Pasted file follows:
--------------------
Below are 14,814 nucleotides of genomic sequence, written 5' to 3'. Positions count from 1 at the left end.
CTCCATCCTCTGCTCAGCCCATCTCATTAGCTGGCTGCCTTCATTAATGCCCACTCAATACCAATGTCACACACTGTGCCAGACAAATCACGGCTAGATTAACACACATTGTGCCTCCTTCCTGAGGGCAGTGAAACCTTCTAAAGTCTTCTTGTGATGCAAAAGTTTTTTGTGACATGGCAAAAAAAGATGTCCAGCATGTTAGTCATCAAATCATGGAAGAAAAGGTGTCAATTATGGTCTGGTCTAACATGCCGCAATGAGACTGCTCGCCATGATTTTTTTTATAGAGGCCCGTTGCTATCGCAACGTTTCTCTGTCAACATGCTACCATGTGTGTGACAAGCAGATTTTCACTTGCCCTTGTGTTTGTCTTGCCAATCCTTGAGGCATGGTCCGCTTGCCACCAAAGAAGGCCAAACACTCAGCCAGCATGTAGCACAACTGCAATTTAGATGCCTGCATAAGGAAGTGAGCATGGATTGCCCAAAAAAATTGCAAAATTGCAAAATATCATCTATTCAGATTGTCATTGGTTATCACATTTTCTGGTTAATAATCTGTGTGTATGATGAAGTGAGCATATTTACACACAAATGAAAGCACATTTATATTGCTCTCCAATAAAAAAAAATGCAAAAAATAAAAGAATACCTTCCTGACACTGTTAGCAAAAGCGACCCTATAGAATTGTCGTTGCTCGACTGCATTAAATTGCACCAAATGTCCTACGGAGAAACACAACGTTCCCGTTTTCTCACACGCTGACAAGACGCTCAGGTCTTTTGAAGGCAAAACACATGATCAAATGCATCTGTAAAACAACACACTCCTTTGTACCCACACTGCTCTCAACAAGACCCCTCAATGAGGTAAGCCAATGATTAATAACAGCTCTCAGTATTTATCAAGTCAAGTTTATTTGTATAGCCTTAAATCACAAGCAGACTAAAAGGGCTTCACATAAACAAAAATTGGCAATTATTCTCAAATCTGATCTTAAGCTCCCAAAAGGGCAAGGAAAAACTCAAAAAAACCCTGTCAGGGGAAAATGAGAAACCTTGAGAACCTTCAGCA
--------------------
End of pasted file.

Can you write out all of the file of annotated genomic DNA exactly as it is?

Below are 14,814 nucleotides of genomic sequence, written 5' to 3'. Positions count from 1 at the left end.
CTCCATCCTCTGCTCAGCCCATCTCATTAGCTGGCTGCCTTCATTAATGCCCACTCAATACCAATGTCACACACTGTGCCAGACAAATCACGGCTAGATTAACACACATTGTGCCTCCTTCCTGAGGGCAGTGAAACCTTCTAAAGTCTTCTTGTGATGCAAAAGTTTTTTGTGACATGGCAAAAAAAGATGTCCAGCATGTTAGTCATCAAATCATGGAAGAAAAGGTGTCAATTATGGTCTGGTCTAACATGCCGCAATGAGACTGCTCGCCATGATTTTTTTTATAGAGGCCCGTTGCTATCGCAACGTTTCTCTGTCAACATGCTACCATGTGTGTGACAAGCAGATTTTCACTTGCCCTTGTGTTTGTCTTGCCAATCCTTGAGGCATGGTCCGCTTGCCACCAAAGAAGGCCAAACACTCAGCCAGCATGTAGCACAACTGCAATTTAGATGCCTGCATAAGGAAGTGAGCATGGATTGCCCAAAAAAATTGCAAAATTGCAAAATATCATCTATTCAGATTGTCATTGGTTATCACATTTTCTGGTTAATAATCTGTGTGTATGATGAAGTGAGCATATTTACACACAAATGAAAGCACATTTATATTGCTCTCCAATAAAAAAAAATGCAAAAAATAAAAGAATACCTTCCTGACACTGTTAGCAAAAGCGACCCTATAGAATTGTCGTTGCTCGACTGCATTAAATTGCACCAAATGTCCTACGGAGAAACACAACGTTCCCGTTTTCTCACACGCTGACAAGACGCTCAGGTCTTTTGAAGGCAAAACACATGATCAAATGCATCTGTAAAACAACACACTCCTTTGTACCCACACTGCTCTCAACAAGACCCCTCAATGAGGTAAGCCAATGATTAATAACAGCTCTCAGTATTTATCAAGTCAAGTTTATTTGTATAGCCTTAAATCACAAGCAGACTAAAAGGGCTTCACATAAACAAAAATTGGCAATTATTCTCAAATCTGATCTTAAGCTCCCAAAAGGGCAAGGAAAAACTCAAAAAAACCCTGTCAGGGGAAAATGAGAAACCTTGAGAACCTTCAGCA